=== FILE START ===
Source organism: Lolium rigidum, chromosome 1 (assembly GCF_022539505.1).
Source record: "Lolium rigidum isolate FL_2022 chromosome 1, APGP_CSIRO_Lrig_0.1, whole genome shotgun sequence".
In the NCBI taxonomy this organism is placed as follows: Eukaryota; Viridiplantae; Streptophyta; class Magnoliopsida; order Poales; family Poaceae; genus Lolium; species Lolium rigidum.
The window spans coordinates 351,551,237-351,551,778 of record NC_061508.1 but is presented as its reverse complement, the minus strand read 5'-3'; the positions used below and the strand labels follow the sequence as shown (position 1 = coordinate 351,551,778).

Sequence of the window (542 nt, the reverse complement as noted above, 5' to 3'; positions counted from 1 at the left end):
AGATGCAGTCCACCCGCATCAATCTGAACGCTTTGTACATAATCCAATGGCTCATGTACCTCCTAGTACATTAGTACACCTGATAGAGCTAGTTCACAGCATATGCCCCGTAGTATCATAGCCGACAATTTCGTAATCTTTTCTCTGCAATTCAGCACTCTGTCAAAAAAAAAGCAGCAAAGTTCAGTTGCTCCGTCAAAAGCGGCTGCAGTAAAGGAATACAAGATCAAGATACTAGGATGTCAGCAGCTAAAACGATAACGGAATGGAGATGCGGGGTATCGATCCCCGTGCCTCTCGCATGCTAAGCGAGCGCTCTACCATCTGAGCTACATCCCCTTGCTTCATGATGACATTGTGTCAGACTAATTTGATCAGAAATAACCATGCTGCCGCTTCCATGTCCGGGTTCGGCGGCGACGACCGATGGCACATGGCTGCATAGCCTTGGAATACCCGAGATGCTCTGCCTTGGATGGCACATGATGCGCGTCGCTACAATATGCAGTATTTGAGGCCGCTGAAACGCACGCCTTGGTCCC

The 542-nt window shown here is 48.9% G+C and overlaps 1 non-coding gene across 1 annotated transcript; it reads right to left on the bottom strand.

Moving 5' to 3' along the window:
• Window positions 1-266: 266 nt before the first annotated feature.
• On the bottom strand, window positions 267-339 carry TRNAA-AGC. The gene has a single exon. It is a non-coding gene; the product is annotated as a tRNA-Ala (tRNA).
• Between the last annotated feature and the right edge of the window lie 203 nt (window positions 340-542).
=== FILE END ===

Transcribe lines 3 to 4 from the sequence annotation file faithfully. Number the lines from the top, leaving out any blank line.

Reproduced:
In the NCBI taxonomy this organism is placed as follows: Eukaryota; Viridiplantae; Streptophyta; class Magnoliopsida; order Poales; family Poaceae; genus Lolium; species Lolium rigidum.
The window spans coordinates 351,551,237-351,551,778 of record NC_061508.1 but is presented as its reverse complement, the minus strand read 5'-3'; the positions used below and the strand labels follow the sequence as shown (position 1 = coordinate 351,551,778).